Less aggressive interest rate policy: Powell's speech gives hope to Wall Street

Fed Chair Jerome Powell has caused traders to be euphoric with his announcement that he will slow the pace of interest rate hikes - even though inflation is still far too high and the US economy is weakening.

Less aggressive interest rate policy: Powell's speech gives hope to Wall Street

Fed Chair Jerome Powell has caused traders to be euphoric with his announcement that he will slow the pace of interest rate hikes - even though inflation is still far too high and the US economy is weakening. Suddenly government bonds are in demand again, but also papers from software companies.

US Federal Reserve Chairman Jerome Powell gave Wall Street the decisive impetus late in the session and triggered a rally on the stock markets. Powell said what stock and bond investors wanted to hear - and hinted at a slowing pace of rate hikes. For the next Fed meeting in December, he promised a rate hike of "only" 50 basis points. This should end an unprecedented series of four 75 basis point rate hikes to combat high inflation. "Powell needs to keep arguing hard about this, but he gave Wall Street reason for hope," said TradeStation market strategist David Russell.

The Dow Jones index turned 2.2 percent to 34,590 points, p

Powell and Fed Governor Lisa Cook did not leave any doubt that inflation in the USA was still far too high, despite the slight slowdown in October. But such words were lost in the general euphoria about a slowdown in interest rates, especially since the US economy has recently developed weaker, according to a survey by the Fed. According to the Beige Book economic report, the economy has stagnated or picked up only slightly, slowing down compared to the previous report. These findings bolstered market hopes for a slower pace in the rate hike cycle.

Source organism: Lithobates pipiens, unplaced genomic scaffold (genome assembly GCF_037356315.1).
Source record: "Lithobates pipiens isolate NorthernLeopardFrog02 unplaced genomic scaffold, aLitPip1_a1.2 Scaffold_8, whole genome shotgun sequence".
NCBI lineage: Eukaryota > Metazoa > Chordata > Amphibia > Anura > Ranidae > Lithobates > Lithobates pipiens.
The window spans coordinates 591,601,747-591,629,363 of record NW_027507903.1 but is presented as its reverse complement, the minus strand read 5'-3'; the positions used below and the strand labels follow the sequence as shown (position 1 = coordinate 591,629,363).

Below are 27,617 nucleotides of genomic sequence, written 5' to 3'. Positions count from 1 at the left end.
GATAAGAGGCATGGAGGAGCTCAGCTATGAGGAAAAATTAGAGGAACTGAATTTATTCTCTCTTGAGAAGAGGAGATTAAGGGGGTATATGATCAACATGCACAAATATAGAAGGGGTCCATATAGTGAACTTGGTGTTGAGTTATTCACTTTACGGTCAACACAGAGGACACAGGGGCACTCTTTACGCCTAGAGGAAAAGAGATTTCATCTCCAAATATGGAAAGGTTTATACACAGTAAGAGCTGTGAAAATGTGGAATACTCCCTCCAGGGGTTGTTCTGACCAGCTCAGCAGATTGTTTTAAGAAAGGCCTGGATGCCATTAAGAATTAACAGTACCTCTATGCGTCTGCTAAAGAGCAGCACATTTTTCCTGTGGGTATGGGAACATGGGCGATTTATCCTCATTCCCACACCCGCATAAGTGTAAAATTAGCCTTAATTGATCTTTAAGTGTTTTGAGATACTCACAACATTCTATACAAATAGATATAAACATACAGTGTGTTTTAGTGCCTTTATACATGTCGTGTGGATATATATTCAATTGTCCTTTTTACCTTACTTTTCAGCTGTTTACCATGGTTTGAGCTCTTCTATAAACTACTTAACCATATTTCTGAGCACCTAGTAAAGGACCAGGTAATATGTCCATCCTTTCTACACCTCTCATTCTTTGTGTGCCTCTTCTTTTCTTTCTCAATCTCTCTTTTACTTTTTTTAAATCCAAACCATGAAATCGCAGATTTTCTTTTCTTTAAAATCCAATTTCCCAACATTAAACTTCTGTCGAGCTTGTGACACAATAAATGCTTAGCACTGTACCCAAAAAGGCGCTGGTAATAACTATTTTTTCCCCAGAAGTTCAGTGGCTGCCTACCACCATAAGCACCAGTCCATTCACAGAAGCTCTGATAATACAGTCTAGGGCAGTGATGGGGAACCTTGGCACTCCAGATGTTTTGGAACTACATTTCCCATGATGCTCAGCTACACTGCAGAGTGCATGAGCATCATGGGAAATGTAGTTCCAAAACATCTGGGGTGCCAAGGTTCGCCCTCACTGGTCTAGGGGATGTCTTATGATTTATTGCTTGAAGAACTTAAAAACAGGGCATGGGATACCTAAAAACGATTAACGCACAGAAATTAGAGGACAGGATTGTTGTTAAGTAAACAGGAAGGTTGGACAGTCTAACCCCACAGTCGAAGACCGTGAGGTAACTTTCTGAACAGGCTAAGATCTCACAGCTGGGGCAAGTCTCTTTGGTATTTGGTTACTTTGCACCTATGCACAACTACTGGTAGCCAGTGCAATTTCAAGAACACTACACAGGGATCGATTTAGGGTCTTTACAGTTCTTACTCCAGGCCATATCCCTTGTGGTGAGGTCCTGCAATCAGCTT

Nevertheless, the mood of purchasing managers from the Chicago area clouded over. The fact that GDP was stronger than in the first reading and that the inflation indicator PCE deflator was also slightly above expectations was largely ignored. Hewlett Packard Enterprise (HPE) increased in price by 8.5 percent. The information technology group met analysts' expectations with its quarterly results and also gave a strong sales outlook.

Workday shares rose 17.2 percent. The provider of cloud-based software for accounting, human resources and business planning has upgraded its outlook for 2023 and announced a share buyback program. Intuit's stock rose 7.3 percent after first-quarter results. The tax calculation software maker beat Wall Street expectations but lowered its revenue guidance.

As a result, analysts lowered their price targets one after the other, but unanimously stuck to their buy recommendations. Doordash gained 9.2 percent, the food delivery service cut 1,250 jobs - 6 percent of the workforce. US Treasury bonds were bought briskly after Powell's speech - the yields (especially for the shorter maturities), which are more sensitive to interest rate policy, plummeted.

The dollar came under considerable pressure with falling market interest rates, and the dollar index lost 0.9 percent. The weak greenback and falling market interest rates supported the price of gold. Oil prices also increased significantly. Crude oil inventories in the US had been reduced far more than the market had anticipated. The weak dollar also helped.

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